This approach will boost the amount of collaboration, support, and buy-in that will benefit you not just during the remainder of the budgeting process, but also throughout the year as you execute the plan.
Everyone’s favorite season is finally here and I hope you are as excited as I am. I hope you are enjoying every minute and truly making the most of it. I’m not talking fall, pumpkin lattes, and sweaters… I’m referring to budget and planning season.
OK, so most leaders face this season with some combination of dread, fear, and loathing – and I can completely relate. It usually starts out well, buoyed by a sense of optimism and excitement about the future. But it erodes during weeks of frustrating discussions and complex negotiations that culminate in an uninspiring plan. By the time the final budget emerges, it is not always clear if the plan will deliver on the strategic priorities and move the business forward in any meaningful way. When finally shared with the organization, it receives a lackluster reception and teams struggle to see how their work will make a difference for the business. But what if we could rewrite the story, crafting plans that excite and energize, deliver real performance benefits, and drive meaningful change? While not always easy, approaching the budgeting process with a few mental shifts may make a material difference for you and your teams.
Purpose first – and always
Rather than getting caught up in lists of activities, variances from last year’s budget, and competing priorities, take a deep breath and reground yourself on what really matters most.
Realign your compass on your North Star: your organization’s purpose, values and strategy, and the role your organization will play in delivering on it. Let it become the driving force that motivates, inspires, and guides your plan. Don’t lose sight of this as you craft (and defend) your plan as it will not only ensure you are focused on the most critical priorities but also ensure that you (and others) will more easily connect to the meaning and purpose of your work.
In addition, stay grounded in a vision of a future that is better than today and connects to something greater. This will make it easier to overcome the inevitable organizational inertia and resistance to change as you execute your plans.
Co-create your future
Rather than going it alone in an isolated room, engage your team and your peers in planning your coming year. Together, consider the most important way in which you can deliver on the purpose, mission, and values. What opportunities are there to better deliver on them? What is of most value to your customers (and employees)? Once you’ve considered these questions, think through what your part of the organization might do in the next few years that would have the greatest impact on this. What are the few most significant things that you should tackle next year? And what are the few critical ways in which you can measure your progress and results? You may be surprised at the ideas that might emerge.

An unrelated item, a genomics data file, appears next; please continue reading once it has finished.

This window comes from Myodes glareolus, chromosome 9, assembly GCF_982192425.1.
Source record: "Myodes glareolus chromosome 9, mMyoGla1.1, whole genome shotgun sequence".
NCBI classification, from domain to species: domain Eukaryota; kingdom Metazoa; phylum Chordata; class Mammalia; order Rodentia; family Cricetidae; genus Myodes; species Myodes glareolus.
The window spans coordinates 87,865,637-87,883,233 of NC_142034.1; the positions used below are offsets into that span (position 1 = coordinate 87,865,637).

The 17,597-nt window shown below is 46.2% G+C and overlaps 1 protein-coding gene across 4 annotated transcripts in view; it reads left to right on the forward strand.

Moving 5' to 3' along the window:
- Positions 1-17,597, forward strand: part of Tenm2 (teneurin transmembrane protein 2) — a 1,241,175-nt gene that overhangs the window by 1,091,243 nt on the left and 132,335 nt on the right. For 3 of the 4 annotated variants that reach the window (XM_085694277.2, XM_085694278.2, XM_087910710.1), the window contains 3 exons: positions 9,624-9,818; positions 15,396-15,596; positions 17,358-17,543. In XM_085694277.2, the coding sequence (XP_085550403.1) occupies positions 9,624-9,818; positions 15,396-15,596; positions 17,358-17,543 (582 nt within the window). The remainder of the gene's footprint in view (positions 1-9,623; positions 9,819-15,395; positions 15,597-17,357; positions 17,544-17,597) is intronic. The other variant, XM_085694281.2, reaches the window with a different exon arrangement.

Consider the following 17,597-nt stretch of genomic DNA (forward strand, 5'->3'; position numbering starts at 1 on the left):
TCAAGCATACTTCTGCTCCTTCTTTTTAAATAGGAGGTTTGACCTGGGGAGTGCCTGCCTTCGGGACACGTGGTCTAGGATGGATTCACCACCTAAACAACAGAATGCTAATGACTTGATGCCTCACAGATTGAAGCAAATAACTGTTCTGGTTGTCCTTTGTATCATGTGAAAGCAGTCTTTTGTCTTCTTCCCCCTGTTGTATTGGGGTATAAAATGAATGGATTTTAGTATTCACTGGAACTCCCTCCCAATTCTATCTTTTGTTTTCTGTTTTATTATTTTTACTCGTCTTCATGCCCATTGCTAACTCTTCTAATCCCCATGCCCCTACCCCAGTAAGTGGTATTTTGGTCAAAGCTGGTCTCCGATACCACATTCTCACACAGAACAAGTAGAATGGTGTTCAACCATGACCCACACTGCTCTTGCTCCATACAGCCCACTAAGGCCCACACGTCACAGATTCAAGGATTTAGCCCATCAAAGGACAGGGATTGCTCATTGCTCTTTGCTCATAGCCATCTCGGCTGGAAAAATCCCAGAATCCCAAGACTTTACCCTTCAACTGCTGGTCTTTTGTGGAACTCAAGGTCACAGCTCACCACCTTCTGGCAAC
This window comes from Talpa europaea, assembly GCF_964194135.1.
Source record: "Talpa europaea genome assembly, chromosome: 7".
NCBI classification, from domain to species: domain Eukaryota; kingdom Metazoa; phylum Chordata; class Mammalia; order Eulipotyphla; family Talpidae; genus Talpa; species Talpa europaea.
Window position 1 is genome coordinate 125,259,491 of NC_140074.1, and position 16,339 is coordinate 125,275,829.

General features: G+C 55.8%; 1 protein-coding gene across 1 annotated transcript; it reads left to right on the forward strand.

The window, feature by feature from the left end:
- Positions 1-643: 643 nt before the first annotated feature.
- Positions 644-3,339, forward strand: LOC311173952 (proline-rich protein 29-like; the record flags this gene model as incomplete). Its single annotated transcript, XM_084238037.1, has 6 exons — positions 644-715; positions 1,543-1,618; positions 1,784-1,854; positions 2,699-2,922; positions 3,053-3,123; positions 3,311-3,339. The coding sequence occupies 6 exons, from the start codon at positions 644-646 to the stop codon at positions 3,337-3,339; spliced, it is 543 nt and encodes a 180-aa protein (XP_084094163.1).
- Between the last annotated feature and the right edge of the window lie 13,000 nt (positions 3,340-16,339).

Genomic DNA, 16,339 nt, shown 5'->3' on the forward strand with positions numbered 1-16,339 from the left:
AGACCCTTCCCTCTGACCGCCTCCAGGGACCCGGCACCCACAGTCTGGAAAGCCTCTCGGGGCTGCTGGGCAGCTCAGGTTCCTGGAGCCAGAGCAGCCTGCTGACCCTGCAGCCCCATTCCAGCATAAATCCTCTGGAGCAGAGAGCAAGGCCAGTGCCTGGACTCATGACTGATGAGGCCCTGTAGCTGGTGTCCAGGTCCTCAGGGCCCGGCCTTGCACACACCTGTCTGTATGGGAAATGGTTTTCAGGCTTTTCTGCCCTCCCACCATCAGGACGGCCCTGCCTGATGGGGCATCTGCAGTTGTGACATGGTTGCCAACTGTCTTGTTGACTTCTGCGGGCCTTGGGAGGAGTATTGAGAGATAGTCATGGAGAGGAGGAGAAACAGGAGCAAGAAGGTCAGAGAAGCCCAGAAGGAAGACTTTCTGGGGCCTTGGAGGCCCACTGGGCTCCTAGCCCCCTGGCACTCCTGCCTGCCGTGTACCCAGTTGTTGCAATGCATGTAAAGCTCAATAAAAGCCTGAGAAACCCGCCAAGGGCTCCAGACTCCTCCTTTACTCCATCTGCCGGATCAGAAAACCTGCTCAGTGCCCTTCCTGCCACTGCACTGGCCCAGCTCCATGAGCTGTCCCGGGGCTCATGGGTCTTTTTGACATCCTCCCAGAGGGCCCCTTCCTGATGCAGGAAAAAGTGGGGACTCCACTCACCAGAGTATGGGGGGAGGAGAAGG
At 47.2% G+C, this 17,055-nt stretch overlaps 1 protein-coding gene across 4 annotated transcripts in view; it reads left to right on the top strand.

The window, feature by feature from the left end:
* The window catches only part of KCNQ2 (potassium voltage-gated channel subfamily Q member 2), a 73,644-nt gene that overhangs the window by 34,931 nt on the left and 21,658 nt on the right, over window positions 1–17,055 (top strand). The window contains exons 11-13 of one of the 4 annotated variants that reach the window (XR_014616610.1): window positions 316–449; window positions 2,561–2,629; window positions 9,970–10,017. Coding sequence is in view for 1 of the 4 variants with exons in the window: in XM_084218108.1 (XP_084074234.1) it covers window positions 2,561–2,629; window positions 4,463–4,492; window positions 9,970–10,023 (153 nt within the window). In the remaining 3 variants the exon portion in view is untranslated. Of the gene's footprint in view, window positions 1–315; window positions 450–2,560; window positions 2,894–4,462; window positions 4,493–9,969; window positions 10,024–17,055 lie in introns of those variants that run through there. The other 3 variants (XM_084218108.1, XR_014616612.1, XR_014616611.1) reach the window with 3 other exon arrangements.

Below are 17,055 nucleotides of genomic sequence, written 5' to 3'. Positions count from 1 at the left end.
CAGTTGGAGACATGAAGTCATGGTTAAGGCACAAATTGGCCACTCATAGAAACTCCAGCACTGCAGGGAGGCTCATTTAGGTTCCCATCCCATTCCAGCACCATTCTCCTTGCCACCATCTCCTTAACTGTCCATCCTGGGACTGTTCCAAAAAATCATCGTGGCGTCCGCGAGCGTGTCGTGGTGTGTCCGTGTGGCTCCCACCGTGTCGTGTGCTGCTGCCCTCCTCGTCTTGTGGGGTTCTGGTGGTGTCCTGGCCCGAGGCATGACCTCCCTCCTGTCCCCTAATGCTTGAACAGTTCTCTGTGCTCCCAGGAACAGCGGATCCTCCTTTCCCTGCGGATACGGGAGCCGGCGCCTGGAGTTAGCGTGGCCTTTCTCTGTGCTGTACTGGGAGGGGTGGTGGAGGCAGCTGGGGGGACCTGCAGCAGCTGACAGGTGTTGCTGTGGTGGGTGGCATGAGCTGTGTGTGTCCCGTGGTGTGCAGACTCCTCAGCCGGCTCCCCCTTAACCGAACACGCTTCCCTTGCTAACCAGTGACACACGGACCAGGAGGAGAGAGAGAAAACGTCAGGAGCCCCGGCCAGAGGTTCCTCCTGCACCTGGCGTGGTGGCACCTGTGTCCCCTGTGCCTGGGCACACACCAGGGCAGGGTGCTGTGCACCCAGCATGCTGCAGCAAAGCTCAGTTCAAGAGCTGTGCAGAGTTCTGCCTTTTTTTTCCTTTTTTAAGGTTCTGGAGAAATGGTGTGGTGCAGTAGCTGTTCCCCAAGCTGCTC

This approach will also boost the amount of collaboration, support, and buy-in that will benefit you not just during the remainder of the budgeting process, but also throughout the year as you execute the plan. Research confirms that people value what they create more highly and with more loyalty than if they did not create it, independent of all other factors (termed the “IKEA effect” for the value people place when building their own furniture).
Communicate and build community
Once you have clarified what you will (and won’t) be doing in the coming year, widen your circle of influence and get others on board. Translate your plan into the multiple languages of the organization, financial plans and budgets, product road maps, project plans, etc., so that you can easily communicate and engage with every part of the organization. Don’t do it because it’s required (although it may be), do it because it will enable you to inspire others and clearly articulate how critical what you are doing is to the organization, why it matters, how it might affect them, and how they can help.
For everyone who has ever submitted a budget, you will know the frustration of death by a thousand small cuts. You will find initiatives changed, allocations reduced, and resources shifted. If you lean into this instead of away from it, you will not only navigate this with much less stress and frustration, but you will emerge with a stronger and better plan than you started with. View this as an iterative, agile approach – one that will require you to go from your proposal (your initial prototype) to your final version.
This process is inherently messy, but if you take a learning mentality – one of experimentation and flexibility – and remain grounded on your North Star, you can use this process to generate new and innovative ways to move your business forward. So put on your sweater, grab a pumpkin latte, and get ready to make budget season your favorite too!
Co-Founder and Chief Strategist
As a former Chief Strategy Officer and veteran operations and strategy consultant for firms including McKinsey & Company, Melissa’s work spans industries and the globe. Melissa has worked with organizations ranging from Fortune 100 companies to non-profits as well as private-equity funded turn-arounds. Melissa facilitates peer networks of senior executives in the digital and technology space through Collaborative Gain’s Councils. Melissa holds a BS in Engineering from MIT, an MBA from Harvard Business School, and a Ph.D. in Values-Driven Leadership, Corporate Social Responsibility, and Sustainability from Benedictine University’s Center for Values-Driven Leadership.